Agents, brokers, advisors and others in the investment industry value chain will have to undergo a “redefining transformation” of their businesses to compete post-Dodd-Frank, according to a new research report.

This will include modifying their business models and other components of their business, including marketing practices, according to a new research report by the Financial Research Council, Boston, Mass.

The report says that the Dodd-Frank financial services reform legislation, especially the provision mandating a uniform fiduciary standard, will require changes in organizational processes, product development and marketing practices if the companies want to remain competitive.

These will be required, the report says, “to make advice and fiduciary standing safe, scalable, and easy to execute.”

Stephen Winks, author of the report, says that “Brokers, in their new role as advisor, will be addressing investment and administrative values, such as risk, return and cost structure, on behalf of the customer, and not just selling investment products.”

“That’s not required today,” he adds. “This has industry-wide implications.”

The report, entitled “Reshaping the Financial Services Industry: Operating Under Dodd-Frank,” concludes that brokers and asset managers who quickly and clearly understand the implications of the SEC rulemaking “will have a real opportunity for growing market share and profitability.”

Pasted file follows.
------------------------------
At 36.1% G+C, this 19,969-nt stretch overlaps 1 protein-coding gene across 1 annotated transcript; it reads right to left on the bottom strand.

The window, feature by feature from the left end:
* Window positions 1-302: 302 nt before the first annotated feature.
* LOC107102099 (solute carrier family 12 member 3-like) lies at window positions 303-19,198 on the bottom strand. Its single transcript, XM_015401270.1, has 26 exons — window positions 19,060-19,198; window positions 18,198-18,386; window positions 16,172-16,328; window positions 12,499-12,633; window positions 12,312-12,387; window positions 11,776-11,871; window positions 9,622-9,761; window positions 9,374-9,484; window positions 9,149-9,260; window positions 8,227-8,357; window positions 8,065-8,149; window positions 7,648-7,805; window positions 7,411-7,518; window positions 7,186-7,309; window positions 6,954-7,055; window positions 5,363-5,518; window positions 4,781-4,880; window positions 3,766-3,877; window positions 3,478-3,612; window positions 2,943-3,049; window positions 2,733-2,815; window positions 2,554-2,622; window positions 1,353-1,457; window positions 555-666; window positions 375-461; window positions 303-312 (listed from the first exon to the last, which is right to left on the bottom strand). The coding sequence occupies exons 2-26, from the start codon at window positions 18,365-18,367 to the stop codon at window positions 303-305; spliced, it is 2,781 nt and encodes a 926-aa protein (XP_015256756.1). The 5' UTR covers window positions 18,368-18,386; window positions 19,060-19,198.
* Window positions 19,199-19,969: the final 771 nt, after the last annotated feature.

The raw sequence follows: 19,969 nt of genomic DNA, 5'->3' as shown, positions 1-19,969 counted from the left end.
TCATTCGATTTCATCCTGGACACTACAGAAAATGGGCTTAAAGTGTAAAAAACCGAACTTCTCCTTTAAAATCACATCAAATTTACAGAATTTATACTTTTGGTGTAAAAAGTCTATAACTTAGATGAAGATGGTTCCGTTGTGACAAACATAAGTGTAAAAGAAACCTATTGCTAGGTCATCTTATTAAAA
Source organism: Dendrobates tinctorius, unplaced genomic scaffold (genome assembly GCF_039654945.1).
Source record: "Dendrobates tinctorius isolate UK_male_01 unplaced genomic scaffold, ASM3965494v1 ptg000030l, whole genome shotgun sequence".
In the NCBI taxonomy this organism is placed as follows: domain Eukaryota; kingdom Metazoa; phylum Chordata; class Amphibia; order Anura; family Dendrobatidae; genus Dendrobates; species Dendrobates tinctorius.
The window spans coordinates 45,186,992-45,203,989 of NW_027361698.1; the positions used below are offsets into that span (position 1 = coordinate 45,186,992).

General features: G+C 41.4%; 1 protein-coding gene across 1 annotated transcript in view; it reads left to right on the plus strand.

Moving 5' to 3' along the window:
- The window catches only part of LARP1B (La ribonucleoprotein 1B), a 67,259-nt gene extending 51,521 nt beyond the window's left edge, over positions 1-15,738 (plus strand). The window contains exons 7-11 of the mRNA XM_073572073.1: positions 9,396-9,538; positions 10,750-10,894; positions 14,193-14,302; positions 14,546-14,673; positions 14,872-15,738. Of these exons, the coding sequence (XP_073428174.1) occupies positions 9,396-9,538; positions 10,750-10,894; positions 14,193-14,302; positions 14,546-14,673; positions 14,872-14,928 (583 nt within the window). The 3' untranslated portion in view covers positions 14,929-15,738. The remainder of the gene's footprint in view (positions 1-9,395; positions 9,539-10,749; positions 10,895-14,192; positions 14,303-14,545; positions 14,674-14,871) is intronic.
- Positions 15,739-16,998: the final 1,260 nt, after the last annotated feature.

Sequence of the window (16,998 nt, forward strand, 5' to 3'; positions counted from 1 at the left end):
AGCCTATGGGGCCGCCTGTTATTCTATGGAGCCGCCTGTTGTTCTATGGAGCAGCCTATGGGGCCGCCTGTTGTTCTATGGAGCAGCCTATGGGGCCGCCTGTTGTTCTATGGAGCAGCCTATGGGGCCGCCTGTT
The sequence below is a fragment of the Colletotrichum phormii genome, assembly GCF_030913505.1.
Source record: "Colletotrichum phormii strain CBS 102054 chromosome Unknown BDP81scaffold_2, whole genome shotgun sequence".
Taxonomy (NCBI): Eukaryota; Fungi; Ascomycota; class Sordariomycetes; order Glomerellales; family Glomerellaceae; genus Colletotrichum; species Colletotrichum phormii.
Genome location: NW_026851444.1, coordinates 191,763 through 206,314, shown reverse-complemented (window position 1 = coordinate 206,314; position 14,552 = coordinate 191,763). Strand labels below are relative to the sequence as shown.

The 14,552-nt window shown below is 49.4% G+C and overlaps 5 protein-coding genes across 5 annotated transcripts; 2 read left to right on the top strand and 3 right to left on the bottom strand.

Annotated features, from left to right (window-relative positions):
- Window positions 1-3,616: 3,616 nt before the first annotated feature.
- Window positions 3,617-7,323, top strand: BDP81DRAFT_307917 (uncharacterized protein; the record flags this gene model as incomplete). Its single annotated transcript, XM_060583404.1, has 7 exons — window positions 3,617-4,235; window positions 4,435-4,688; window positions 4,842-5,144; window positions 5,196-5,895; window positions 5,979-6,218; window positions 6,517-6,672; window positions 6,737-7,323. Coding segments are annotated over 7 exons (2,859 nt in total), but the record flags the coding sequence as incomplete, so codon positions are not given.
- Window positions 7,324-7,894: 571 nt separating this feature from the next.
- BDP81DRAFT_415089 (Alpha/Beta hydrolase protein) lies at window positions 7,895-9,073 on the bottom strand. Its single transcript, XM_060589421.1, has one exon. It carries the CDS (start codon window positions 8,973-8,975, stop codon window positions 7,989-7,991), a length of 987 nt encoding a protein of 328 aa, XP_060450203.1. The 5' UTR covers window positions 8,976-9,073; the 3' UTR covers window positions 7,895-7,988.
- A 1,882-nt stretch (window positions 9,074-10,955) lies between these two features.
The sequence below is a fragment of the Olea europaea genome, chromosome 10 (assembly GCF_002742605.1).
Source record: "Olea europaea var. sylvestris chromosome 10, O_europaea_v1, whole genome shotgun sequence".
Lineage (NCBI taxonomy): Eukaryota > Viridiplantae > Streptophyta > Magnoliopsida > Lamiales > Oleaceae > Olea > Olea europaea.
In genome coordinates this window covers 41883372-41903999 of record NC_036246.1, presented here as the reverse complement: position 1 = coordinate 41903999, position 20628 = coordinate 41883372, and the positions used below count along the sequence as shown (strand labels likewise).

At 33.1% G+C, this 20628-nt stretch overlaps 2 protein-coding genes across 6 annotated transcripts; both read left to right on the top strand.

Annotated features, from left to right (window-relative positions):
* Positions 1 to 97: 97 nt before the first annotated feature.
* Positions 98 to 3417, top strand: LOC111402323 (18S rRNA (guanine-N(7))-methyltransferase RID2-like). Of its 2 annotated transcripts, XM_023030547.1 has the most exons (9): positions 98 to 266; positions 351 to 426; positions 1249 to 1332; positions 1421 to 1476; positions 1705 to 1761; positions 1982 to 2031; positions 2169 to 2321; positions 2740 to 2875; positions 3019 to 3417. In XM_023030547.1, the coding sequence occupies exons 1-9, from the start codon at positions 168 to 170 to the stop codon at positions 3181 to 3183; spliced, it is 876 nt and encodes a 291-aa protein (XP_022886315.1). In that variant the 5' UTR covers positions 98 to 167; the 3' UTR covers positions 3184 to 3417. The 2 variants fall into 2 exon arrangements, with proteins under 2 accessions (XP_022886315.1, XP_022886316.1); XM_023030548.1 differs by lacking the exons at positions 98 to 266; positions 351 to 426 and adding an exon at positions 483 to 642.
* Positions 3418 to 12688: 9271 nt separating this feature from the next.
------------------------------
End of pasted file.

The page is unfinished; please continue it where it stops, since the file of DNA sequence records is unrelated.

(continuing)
The report says the SEC’s report suggesting a uniform fiduciary standard, published in January and mandated by the Dodd-Frank law, established for the first time “that brokers are required to acknowledge their fiduciary status and affirm that they are acting in the best interests of the retail consumer.”

Bob Hedges, FRC’s chairman, says that “Going forward, brokers will be operating under a more stringent fiduciary standard of care.”

Rather than advice being incidental to trade execution, “trade execution will be incidental to advice,” Hedges said.

The report is based on results of FRC’s analysis of the SEC’s study, as well as other industry regulations, regulatory hearings and staff commentary, current industry operating policies and practices, corporate structures, and court decisions.

–Arthur D. Postal